woman and there isn’t any horse, nor any before nor any after, that is as lovely as a great airplane, and men who love them are faithful to them even though they leave them for others. A man has only one virginity to lose in a combat plane, and if it is a lovely plane he loses it to, there his heart will ever be.”
ERNEST HEMINGWAY AUGUST 1944.
At the Jacksonville Naval Air Station, when I first confronted a Grumman TBF Avenger, I thought it was a big, ugly, muscle-bound, unfriendly-looking monster. But in the months to come, I learned to love that plane.
A tough, all-metal, mid-wing aircraft with a powerful Wright 1,900 hp radial engine, immense 13-foot Hamilton prop and deep, oval, tapering fuselage, the rugged TBF Avenger bore a strong family resemblance to Grumman’s smaller F4F Wildcat.
Its 52-foot wingspan and 40-foot fuselage made the Avenger one of the largest single-engine planes flown by the Allies during WWII. Yet its rearward-folding wings enabled it to be packed tightly together and fit deck elevators on even the small jeep carriers.
It carried a three-man crew: the pilot in the single cockpit, a gunner in an electrically-driven ball turret to the rear of the greenhouse canopy, and a radioman with radar scope and controls in a compartment back of the internal bomb bay. That bomb bay packed one 2,000- pound torpedo or four 500-pound bombs or five 350-pound depth charges, controlled by the pilot.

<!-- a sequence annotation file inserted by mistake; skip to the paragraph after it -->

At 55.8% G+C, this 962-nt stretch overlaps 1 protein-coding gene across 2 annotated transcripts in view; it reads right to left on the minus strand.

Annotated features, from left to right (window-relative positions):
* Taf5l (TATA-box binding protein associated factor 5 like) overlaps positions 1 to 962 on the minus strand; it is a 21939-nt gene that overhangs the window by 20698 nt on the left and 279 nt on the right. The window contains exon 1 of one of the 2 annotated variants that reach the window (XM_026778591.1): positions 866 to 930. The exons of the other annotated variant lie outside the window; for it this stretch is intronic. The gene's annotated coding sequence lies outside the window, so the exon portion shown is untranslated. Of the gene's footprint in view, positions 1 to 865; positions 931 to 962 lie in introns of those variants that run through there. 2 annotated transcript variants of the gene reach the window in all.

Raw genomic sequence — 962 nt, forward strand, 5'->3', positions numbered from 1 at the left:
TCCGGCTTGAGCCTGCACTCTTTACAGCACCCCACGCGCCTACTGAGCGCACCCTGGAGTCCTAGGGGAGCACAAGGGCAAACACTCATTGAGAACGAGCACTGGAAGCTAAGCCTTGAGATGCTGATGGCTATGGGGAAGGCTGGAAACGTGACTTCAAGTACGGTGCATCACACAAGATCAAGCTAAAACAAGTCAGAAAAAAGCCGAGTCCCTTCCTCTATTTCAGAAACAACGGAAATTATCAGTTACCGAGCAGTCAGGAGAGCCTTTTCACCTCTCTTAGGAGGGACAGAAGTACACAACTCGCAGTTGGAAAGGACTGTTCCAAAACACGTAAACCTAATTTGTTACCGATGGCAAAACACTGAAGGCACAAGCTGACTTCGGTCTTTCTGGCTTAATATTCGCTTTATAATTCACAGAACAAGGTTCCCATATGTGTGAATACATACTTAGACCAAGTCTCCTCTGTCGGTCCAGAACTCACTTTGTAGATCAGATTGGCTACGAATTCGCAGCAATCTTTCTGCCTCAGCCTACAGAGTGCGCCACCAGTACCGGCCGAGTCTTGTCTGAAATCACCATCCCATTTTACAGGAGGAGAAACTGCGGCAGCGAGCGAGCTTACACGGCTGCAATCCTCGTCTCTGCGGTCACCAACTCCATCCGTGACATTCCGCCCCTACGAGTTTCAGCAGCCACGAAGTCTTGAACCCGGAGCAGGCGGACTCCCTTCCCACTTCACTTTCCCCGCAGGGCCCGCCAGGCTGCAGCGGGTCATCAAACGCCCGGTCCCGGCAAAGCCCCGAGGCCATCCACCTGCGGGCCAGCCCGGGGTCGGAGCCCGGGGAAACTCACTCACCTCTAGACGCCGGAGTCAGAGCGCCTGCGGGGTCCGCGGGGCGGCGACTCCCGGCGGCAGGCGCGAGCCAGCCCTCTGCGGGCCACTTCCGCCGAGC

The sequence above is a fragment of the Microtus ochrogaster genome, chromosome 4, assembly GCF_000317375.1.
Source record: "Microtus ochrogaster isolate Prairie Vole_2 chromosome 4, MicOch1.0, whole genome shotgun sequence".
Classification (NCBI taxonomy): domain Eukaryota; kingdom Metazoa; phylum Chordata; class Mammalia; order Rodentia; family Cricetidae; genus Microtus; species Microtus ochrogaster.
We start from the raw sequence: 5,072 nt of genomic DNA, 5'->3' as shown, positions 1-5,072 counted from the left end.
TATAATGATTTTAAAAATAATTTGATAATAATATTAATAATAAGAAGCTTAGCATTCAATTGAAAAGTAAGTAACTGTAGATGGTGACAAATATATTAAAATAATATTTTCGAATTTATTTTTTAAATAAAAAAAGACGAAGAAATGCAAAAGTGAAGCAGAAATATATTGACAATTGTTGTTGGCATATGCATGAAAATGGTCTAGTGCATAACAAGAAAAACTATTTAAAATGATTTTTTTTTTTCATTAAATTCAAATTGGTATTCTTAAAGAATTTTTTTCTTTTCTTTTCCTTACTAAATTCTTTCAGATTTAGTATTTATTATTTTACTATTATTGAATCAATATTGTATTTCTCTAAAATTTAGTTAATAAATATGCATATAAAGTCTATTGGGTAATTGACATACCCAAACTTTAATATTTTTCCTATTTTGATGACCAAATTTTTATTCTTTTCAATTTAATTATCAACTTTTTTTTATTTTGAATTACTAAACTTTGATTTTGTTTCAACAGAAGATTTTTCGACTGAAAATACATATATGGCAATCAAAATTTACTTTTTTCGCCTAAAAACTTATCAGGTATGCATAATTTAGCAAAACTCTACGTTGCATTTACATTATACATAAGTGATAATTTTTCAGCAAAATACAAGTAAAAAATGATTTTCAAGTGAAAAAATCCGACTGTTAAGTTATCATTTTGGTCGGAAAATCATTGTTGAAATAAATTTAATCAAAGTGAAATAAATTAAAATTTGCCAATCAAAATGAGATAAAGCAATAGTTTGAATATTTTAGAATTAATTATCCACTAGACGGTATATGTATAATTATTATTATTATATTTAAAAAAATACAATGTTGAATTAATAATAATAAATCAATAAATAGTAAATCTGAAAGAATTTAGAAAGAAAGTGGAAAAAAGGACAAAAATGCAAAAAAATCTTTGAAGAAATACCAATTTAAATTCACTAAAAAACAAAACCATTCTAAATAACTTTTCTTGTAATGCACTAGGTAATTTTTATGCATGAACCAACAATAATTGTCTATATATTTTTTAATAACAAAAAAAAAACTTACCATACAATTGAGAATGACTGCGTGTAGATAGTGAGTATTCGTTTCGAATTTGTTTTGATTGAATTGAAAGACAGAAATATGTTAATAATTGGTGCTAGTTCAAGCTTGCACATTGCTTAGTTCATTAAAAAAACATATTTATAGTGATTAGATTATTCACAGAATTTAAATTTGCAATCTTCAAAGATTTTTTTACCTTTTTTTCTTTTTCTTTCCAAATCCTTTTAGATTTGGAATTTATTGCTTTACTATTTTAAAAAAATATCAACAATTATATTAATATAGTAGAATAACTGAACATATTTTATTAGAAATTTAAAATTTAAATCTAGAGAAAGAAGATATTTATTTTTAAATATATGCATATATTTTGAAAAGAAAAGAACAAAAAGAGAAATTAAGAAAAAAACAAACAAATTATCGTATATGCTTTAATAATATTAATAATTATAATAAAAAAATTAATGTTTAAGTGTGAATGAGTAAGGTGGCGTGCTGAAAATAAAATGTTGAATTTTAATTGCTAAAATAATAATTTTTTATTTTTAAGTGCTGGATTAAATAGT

The pilot also controlled one fixed-forward .30 caliber machine gun, later upgraded to two wing-mounted .50 caliber guns or eight 5-inch rockets. The turret gunner manned one .50 caliber gun. And the radioman controlled one .30 caliber gun in the ventral gun position.
After a study of the flight manual and a thorough checkout on the ground, I was cleared to take one of these babies aloft on a “fam” flight. As I shoved the throttle forward, picked up speed down the runway and roared into the air, I could feel the power of the 1,900-hp radial engine surging through the controls. This was flying!
At the outbreak of war, the International Olympic Committee had cancelled the 1940 Winter Olympic Games in Sapporo, Japan, and stopped all planning for the 1944 games, scheduled for Cortina d’ Ampezzo, Italy.